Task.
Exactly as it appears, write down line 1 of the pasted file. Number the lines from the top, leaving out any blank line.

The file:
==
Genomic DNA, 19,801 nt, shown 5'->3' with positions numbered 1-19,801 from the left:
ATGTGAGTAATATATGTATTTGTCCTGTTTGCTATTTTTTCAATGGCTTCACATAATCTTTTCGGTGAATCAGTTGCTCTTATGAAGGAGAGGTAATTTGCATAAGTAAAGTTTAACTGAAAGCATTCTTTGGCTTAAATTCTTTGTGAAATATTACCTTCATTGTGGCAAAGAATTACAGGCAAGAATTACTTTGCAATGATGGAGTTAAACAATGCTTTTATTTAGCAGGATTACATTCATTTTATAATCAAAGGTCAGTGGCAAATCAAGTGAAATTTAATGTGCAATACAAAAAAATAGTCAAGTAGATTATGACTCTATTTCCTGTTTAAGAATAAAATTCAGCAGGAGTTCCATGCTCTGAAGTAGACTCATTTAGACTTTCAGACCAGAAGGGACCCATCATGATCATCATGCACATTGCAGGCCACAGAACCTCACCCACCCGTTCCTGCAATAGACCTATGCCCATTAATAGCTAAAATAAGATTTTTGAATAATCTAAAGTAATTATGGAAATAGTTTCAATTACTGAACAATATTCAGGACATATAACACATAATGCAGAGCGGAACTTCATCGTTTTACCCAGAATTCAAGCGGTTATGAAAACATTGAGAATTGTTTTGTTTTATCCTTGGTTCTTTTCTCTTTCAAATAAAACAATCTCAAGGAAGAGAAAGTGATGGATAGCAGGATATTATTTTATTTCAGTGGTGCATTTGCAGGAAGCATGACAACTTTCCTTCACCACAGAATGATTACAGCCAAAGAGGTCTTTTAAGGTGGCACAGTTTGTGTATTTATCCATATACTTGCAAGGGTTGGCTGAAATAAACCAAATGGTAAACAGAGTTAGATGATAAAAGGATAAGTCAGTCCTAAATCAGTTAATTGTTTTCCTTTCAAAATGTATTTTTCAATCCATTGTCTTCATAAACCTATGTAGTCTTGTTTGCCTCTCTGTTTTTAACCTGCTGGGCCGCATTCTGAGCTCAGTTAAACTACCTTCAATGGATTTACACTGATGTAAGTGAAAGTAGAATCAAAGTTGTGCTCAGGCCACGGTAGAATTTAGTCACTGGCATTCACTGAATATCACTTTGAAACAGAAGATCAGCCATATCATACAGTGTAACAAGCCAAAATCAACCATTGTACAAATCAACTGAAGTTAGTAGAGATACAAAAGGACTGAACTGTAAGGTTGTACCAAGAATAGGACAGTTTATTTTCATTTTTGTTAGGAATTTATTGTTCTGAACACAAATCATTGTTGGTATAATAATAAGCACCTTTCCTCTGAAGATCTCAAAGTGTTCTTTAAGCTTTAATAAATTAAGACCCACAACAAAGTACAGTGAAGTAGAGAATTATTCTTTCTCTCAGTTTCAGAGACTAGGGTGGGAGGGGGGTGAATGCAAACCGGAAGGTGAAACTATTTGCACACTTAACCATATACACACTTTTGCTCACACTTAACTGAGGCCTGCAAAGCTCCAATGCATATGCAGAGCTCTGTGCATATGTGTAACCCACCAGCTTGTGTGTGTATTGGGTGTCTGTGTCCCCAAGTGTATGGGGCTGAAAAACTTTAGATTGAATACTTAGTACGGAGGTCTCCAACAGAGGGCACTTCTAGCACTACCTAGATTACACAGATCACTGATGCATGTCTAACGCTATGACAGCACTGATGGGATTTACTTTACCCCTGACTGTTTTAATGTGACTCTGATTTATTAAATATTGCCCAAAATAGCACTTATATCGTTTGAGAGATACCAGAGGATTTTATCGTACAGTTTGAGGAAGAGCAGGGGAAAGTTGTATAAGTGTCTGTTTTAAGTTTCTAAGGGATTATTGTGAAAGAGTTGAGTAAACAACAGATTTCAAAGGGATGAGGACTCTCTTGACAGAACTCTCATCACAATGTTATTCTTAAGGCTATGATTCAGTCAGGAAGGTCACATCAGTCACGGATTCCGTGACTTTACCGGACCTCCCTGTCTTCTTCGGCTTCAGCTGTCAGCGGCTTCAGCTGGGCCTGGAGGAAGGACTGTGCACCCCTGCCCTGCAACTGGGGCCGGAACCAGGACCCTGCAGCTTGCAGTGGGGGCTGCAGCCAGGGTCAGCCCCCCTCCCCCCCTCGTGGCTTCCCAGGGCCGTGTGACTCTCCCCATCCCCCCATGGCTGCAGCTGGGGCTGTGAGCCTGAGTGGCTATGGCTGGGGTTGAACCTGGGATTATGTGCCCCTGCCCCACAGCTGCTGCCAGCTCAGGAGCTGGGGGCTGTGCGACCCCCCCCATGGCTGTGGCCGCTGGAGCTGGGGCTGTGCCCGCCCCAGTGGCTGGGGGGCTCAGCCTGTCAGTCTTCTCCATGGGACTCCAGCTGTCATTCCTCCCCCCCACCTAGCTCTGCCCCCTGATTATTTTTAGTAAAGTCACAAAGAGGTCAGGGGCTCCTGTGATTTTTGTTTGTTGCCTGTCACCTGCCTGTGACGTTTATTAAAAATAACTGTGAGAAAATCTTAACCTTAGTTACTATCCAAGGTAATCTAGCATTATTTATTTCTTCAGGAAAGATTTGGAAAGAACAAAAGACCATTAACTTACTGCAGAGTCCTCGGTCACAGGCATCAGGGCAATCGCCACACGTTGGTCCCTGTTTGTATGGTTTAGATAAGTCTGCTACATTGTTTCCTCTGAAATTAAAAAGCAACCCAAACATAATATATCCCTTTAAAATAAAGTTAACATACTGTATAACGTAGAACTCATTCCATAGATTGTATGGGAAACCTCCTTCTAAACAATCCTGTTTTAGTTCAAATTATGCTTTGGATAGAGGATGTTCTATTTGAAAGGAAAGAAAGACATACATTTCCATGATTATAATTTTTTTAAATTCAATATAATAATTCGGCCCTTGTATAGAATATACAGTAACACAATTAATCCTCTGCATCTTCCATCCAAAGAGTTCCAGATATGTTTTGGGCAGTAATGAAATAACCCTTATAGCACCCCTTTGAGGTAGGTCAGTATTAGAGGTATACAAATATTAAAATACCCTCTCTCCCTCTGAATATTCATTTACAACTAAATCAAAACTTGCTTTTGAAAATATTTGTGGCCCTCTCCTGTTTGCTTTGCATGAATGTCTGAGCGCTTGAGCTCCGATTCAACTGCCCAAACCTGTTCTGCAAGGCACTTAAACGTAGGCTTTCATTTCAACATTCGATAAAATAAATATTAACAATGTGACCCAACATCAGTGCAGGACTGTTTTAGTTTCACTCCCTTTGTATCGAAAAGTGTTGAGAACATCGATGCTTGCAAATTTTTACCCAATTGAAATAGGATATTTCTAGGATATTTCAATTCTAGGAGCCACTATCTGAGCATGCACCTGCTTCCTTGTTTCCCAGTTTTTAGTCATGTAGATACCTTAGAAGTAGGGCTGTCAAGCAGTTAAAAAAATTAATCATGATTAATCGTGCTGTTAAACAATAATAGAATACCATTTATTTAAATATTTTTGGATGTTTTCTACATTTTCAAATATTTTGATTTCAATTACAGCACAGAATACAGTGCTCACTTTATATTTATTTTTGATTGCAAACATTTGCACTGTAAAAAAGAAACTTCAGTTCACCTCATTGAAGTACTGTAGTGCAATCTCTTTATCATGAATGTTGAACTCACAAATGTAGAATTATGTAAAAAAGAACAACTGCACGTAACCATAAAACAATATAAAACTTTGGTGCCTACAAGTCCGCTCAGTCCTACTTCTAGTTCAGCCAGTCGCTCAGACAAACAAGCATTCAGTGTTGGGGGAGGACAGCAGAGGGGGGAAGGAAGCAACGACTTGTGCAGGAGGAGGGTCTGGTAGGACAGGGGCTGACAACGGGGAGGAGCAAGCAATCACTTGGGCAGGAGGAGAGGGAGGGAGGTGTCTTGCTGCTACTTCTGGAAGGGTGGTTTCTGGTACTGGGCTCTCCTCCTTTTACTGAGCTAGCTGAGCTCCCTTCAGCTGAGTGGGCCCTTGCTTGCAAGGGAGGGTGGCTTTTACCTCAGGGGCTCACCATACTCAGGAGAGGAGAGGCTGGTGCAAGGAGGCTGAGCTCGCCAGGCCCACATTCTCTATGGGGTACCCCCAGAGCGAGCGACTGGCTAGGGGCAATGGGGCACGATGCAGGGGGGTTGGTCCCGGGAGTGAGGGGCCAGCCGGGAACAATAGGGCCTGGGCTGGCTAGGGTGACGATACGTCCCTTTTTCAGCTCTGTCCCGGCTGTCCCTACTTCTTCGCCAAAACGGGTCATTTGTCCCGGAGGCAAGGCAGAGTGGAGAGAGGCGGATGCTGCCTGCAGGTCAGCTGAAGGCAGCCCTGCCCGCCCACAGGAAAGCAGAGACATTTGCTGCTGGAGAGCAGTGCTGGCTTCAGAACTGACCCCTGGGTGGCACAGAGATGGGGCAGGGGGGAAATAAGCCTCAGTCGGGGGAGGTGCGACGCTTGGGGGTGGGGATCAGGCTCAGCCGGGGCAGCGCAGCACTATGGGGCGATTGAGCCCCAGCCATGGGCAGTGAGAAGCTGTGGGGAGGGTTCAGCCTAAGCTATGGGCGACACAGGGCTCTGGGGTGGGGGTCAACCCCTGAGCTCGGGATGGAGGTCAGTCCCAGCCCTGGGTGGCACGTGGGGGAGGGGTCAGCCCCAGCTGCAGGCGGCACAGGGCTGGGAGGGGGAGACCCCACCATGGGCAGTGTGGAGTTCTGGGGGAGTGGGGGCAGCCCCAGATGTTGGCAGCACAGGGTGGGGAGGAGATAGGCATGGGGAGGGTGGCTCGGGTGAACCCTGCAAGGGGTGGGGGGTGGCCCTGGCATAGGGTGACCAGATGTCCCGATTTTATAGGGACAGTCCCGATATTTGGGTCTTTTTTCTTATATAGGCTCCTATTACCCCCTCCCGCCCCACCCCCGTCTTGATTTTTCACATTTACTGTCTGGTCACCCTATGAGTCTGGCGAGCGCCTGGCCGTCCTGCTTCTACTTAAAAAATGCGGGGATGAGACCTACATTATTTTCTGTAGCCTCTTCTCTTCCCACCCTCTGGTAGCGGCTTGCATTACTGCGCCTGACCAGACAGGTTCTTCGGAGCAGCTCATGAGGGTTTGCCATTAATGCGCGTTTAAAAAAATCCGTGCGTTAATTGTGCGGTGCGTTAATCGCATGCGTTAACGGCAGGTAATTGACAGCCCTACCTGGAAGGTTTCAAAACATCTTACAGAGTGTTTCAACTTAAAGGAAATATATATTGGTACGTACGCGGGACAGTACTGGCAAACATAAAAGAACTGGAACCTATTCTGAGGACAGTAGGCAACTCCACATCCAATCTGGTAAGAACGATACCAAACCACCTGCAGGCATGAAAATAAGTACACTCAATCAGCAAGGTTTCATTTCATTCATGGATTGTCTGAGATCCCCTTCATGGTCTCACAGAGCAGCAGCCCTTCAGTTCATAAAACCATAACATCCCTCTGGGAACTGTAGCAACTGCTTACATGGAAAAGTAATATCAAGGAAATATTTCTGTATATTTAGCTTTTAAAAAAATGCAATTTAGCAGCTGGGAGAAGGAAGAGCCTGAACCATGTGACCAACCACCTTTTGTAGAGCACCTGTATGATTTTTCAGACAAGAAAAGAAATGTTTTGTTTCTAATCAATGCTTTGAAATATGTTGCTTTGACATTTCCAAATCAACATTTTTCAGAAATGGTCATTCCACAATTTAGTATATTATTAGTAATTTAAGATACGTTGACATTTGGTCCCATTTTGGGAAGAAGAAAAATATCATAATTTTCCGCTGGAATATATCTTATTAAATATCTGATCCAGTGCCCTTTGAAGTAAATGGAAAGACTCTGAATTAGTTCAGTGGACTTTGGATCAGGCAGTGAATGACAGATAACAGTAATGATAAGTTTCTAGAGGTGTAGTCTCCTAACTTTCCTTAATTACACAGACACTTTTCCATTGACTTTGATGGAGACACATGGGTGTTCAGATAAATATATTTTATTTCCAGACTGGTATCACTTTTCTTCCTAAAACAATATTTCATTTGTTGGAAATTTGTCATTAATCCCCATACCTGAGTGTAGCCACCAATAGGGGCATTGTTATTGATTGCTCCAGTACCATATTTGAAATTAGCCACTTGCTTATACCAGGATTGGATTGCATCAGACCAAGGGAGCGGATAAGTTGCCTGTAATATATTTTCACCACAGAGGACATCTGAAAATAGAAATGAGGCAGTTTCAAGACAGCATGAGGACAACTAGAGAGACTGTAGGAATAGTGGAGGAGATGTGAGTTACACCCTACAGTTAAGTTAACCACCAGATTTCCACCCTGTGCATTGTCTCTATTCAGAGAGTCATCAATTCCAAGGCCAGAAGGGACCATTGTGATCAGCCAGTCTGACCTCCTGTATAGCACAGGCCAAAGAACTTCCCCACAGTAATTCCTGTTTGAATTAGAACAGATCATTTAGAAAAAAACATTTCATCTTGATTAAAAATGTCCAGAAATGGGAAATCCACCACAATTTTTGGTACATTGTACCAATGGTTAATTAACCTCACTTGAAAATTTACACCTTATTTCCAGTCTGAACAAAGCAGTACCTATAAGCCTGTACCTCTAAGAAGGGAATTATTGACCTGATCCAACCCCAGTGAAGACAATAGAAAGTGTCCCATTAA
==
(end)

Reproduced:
Genomic DNA, 19,801 nt, shown 5'->3' with positions numbered 1-19,801 from the left: